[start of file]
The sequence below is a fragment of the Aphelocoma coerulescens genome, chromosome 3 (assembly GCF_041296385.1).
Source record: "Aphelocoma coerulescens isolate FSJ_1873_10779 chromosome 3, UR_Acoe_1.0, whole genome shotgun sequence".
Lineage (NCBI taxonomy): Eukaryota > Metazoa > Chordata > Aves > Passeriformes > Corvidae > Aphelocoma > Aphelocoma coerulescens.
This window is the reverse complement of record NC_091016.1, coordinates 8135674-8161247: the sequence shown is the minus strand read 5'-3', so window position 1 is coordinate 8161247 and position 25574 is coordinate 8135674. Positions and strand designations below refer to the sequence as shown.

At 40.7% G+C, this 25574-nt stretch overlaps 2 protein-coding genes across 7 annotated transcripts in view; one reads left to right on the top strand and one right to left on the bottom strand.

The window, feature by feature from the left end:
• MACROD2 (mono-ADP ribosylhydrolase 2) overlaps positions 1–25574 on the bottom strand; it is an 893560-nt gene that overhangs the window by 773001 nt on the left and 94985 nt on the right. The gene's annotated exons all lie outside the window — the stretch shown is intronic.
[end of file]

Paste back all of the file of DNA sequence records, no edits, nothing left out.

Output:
The sequence below is a fragment of the Aphelocoma coerulescens genome, chromosome 3 (assembly GCF_041296385.1).
Source record: "Aphelocoma coerulescens isolate FSJ_1873_10779 chromosome 3, UR_Acoe_1.0, whole genome shotgun sequence".
Lineage (NCBI taxonomy): Eukaryota > Metazoa > Chordata > Aves > Passeriformes > Corvidae > Aphelocoma > Aphelocoma coerulescens.
This window is the reverse complement of record NC_091016.1, coordinates 8135674-8161247: the sequence shown is the minus strand read 5'-3', so window position 1 is coordinate 8161247 and position 25574 is coordinate 8135674. Positions and strand designations below refer to the sequence as shown.

At 40.7% G+C, this 25574-nt stretch overlaps 2 protein-coding genes across 7 annotated transcripts in view; one reads left to right on the top strand and one right to left on the bottom strand.

The window, feature by feature from the left end:
• MACROD2 (mono-ADP ribosylhydrolase 2) overlaps positions 1–25574 on the bottom strand; it is an 893560-nt gene that overhangs the window by 773001 nt on the left and 94985 nt on the right. The gene's annotated exons all lie outside the window — the stretch shown is intronic.